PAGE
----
Monthly Archives: October 2013

OPCW and Nobel Peace Prize

Wasn’t on my radar, I have to say. The Nobel Committee’s announcement is here; the OPCW statement is on their front page. I was going to point out that the Nobel committee has previously recognized efforts to control weapons, but they beat me to it:

Disarmament figures prominently in Alfred Nobel’s will. The Norwegian Nobel Committee has through numerous prizes underlined the need to do away with nuclear weapons. By means of the present award to the OPCW, the Committee is seeking to contribute to the elimination of chemical weapons.

Here’s the full text of Nobel’s will. The relevant part reads:

The whole of my remaining realizable estate shall be dealt with in the following way: the capital, invested in safe securities by my executors, shall constitute a fund, the interest on which shall be annually distributed in the form of prizes to those who, during the preceding year, shall have conferred the greatest benefit to mankind. The said interest shall be divided into five equal parts…one part to the person who shall have done the most or the best work for fraternity between nations, for the abolition or reduction of standing armies and for the holding and promotion of peace congresses.

OPCW and Destruction Technology

Thought this might be of interest. According to the OPCW’s page on CW destruction,

Member countries cannot destroy chemical weapons in any way that they like. First of all, the principles and methods for the destruction of chemical weapons have to strictly follow the obligations of the Treaty: para. 12 of Part 4 A of the Verification Annex. On the second hand, the Convention stipulates that the destruction process cannot harm people or the environment.

Now, here are the most relevant portions of the Verification Annex

Principles and methods for destruction of chemical weapons

12. “Destruction of chemical weapons” means a process by which chemicals are converted in an essentially irreversible way to a form unsuitable for production of chemical weapons, and which in an irreversible manner renders munitions and other devices unusable as such.

13. Each State Party shall determine how it shall destroy chemical weapons, except that the following processes may not be used: dumping in any body of water, land burial or open pit burning. It shall destroy chemical weapons only at specifically designated and appropriately designed and equipped facilities.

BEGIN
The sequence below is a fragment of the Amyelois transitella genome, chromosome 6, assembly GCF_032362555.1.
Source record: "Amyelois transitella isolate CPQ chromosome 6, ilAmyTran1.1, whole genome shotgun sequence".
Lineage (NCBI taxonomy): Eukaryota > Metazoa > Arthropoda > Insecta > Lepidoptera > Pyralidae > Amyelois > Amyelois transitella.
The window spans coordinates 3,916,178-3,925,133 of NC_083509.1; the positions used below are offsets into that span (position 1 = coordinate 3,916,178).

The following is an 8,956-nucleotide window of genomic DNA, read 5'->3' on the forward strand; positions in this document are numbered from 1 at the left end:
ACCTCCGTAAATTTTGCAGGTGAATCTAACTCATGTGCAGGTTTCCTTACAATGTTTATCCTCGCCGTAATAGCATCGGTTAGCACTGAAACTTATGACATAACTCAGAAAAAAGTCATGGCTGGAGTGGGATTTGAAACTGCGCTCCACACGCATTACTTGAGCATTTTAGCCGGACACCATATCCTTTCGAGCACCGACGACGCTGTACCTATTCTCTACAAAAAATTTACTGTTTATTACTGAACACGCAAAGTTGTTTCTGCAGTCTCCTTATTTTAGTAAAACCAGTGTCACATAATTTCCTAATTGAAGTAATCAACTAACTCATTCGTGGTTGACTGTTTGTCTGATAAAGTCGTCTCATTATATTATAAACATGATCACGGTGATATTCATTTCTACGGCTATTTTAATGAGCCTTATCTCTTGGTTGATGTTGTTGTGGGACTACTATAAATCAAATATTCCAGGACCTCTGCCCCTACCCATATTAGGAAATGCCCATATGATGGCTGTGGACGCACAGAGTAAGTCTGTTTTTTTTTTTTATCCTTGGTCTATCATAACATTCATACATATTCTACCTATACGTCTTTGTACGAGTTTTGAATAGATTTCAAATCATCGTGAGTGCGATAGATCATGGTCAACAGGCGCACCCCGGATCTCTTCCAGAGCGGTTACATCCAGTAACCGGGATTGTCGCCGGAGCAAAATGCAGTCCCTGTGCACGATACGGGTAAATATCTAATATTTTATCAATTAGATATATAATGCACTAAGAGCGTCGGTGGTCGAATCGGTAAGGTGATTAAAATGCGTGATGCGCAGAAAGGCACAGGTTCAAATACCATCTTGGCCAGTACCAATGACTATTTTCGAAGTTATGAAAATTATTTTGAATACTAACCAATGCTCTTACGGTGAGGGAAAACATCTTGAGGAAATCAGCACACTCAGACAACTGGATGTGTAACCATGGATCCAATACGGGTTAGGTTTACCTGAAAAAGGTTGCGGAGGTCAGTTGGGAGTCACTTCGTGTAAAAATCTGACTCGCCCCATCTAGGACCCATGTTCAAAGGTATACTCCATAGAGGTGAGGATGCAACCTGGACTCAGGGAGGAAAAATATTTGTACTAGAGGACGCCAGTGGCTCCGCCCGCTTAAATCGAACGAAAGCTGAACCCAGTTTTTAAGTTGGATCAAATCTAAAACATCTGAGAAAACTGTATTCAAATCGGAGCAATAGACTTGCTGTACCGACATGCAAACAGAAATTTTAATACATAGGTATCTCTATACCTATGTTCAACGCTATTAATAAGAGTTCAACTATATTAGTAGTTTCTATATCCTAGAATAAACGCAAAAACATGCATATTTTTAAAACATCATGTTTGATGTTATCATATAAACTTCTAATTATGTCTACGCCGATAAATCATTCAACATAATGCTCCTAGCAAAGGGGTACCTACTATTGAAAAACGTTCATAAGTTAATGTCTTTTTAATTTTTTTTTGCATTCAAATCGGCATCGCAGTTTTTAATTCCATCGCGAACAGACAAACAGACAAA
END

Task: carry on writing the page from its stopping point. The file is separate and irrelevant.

14. Each State Party shall ensure that its chemical weapons destruction facilities are constructed and operated in a manner to ensure the destruction of the chemical weapons; and that the destruction process can be verified under the provisions of this Convention.

More on Syria CW Declaration

I’m sure I’m not the only one who’d like to know the contents of Syria’s declaration to the OPCW. According to the OPCW EC decision, Syria submitted

names, types, and quantities of its chemical weapons agents, types of munitions, and location and form of storage, production, and research and development facilities.

The EC decision calls on Syria to “supplement” its previous declaration with the following information:

the chemical name and military designator of each chemical in its
chemical weapons stockpile, including precursors and toxins, and
quantities thereof;

the specific type of munitions, sub-munitions and devices in its
chemical weapons stockpile, including specific quantities of each type
that are filled and unfilled; and

the location of all of its chemical weapons, chemical weapons storage
facilities, chemical weapons production facilities, including mixing
and filling facilities, and chemical weapons research and development
facilities, providing specific geographic coordinates;

I’ve wondered which Syrian delivery vehicles Damascus considers as part of its chemical weapons arsenal, since the government seems to have assigned many of them dual roles. Here’s the applicable part of the CWC definition of chemical weapons:

(b) Munitions and devices, specifically designed to cause death or other harm through the toxic properties of those toxic chemicals specified in subparagraph (a), which would be released as a result of the employment of such munitions and devices.

Not sure that helps sort it out, at least for me. According to the OPCW, Syria has provided the additional information. It’ll be interesting to see what gets made public.